I get this question from students a lot, and it's an important question to get right: how long before the day of the SAT should you begin preparing for it? How long is too long (and you won't remember the material), and how long is too short (and you won't have enough time)? It's important that you get this question right, so here are the 3 most important factors.
Factor 1: Hours per week. How busy of a student are you? Do you only have one hour on Thursday nights to study because all your free time is taken up by classes and activities? Or are you the type of student that can free up three hours a day, five days a week to study for the SAT (that's 15 hours a week!)?
As a rule of thumb, the minimum SAT study time is 10 hours. If you can't prepare more than 10 hours for the SAT, it is rarely worth it to take the test. After all, the SAT test itself can take up 6 hours or more of your time if you count driving time and immediate prep -- it just makes common sense to spend at least the length of time of the test studying. The baseline amount of time is often 40 hours -- every hour will be help you substantially. A full study regimen, like a boot camp, is defined as 100 hours.
Given this math, here is a chart of possible study times. Especially good combos are marked with an asterisk.
|Study Hours Per Week||Minimum||Baseline||Full Study|
|1 Hour||2 months||8 months||Not recommended|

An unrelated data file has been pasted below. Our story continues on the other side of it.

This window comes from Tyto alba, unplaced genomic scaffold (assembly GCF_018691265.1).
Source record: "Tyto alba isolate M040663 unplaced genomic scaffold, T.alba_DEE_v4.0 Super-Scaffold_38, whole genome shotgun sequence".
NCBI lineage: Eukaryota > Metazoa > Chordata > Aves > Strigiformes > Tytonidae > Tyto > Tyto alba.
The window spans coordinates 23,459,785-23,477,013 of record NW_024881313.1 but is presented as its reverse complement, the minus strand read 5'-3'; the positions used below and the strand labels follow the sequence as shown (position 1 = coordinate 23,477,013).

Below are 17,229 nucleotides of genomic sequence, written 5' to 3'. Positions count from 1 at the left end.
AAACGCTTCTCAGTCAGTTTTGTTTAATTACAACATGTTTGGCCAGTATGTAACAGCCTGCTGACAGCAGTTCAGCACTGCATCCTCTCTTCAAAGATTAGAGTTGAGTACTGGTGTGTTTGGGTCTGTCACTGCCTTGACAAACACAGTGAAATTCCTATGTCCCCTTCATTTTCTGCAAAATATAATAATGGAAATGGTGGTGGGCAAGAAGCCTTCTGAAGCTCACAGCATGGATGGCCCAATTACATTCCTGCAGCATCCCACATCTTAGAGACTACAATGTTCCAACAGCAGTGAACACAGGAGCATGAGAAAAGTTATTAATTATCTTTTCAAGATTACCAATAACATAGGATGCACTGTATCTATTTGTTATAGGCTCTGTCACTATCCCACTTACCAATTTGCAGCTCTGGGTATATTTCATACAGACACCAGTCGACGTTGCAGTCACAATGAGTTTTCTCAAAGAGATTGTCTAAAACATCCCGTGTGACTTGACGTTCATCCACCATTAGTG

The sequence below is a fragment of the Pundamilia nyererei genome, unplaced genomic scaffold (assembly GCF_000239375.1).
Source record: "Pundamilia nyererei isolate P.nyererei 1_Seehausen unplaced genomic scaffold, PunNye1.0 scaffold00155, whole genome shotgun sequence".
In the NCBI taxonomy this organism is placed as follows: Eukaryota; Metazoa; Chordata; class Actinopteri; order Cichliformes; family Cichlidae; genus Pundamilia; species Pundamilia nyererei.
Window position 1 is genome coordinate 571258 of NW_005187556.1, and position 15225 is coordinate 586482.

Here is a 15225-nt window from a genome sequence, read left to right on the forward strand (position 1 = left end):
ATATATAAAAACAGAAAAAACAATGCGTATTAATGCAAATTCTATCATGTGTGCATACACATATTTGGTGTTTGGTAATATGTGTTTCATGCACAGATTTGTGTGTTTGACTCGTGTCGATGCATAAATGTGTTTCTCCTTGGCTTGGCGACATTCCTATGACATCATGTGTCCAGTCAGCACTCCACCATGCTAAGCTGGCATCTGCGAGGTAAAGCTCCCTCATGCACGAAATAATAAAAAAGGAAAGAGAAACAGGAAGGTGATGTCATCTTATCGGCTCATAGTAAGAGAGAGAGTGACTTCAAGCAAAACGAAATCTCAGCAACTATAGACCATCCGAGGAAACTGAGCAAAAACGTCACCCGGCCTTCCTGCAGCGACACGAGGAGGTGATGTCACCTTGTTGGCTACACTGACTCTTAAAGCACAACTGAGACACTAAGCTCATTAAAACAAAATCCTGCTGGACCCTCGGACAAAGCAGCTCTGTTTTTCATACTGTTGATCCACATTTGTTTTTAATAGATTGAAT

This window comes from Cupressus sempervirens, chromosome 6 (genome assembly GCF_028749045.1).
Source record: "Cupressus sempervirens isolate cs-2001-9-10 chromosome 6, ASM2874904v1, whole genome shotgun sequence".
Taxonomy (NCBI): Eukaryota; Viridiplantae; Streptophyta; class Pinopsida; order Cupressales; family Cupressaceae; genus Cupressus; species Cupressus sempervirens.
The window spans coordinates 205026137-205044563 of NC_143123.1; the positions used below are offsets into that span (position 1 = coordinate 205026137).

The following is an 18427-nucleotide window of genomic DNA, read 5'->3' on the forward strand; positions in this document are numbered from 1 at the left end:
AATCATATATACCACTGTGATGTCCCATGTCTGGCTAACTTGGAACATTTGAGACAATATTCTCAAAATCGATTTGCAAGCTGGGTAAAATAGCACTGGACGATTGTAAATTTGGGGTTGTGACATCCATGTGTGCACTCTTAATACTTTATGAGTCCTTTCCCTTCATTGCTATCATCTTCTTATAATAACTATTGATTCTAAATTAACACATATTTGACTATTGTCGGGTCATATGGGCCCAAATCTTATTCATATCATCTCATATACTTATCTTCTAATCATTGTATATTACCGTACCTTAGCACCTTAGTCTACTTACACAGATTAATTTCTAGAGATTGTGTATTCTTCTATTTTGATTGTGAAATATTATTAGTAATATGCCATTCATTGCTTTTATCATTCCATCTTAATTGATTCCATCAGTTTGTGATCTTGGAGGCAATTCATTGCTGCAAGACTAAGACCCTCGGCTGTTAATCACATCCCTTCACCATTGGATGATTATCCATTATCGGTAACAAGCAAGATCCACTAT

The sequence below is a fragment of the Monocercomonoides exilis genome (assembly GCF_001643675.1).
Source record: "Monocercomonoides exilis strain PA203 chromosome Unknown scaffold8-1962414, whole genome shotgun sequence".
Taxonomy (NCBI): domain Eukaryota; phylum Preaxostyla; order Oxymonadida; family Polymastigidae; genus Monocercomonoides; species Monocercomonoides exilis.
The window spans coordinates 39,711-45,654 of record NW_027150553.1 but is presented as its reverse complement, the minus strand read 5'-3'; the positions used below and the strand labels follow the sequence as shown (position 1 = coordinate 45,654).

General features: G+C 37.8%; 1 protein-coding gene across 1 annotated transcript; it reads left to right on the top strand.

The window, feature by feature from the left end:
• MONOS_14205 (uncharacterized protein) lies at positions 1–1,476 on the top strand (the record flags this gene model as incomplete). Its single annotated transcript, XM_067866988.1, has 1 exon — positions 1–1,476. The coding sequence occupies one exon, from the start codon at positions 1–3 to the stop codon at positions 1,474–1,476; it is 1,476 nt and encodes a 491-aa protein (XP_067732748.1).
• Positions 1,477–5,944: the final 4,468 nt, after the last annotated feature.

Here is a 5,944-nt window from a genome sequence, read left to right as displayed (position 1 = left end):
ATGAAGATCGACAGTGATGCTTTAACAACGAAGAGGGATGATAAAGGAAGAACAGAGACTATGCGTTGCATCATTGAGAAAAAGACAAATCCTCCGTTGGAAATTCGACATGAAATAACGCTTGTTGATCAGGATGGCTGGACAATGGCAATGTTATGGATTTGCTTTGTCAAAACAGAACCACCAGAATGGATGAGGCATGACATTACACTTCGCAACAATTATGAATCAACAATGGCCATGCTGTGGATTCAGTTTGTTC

|2 Hours||1 month||4 months*||10 months|
|5 Hours||2 weeks||1.5 months*||4 months|
|10 Hours||1 week||1 month*||2 months*|
|20 Hours (Summer)||Not recommended||2 weeks||1 month*|
Factor 2: Don't study too far ahead or you'll forget. In your study plan, there are certain skills that I don't recommend you study very hard before a certain amount of time before the test, because you'll forget them. First, let's start out with some things you won't forget so you can start today:
- Vocabulary (I still remember mine from when I took the SAT)
- Basic Math Skills (doing well in your math classes, looking at math competitions)
Some things I don't recommend studying more than one year ahead of time. At that rate, you'll forget more than 50% of it, and would be better off concentrating your time on these skills:
- Test Taking Strategies (Process of Elimination; which items to skip).
- Practice Tests for Training Purposes
And a few final things that I don't recommend doing until 2 months ahead of time at most:
- Getting used to the format of the test with multiple practice tests
- Doing one or a few "dry runs" so you get used to the fatigue
The summary is that it's rarely too early to start, but if you are thinking of starting intense study more than a year ahead of the test, think carefully about the sequence in which you study different topics.
Factor 3: Less than one to two weeks is bad. The information won't have enough time to sink in, and you really want to give your brain some time to learn and react from doing the real test. We'll write another blog post soon about the best thing to do if you only have a few days left and haven't studied.
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Fred is co-founder of PrepScholar. He scored a perfect score on the SAT and is passionate about sharing information with aspiring students. Fred graduated from Harvard University with a Bachelor's in Mathematics and a PhD in Economics.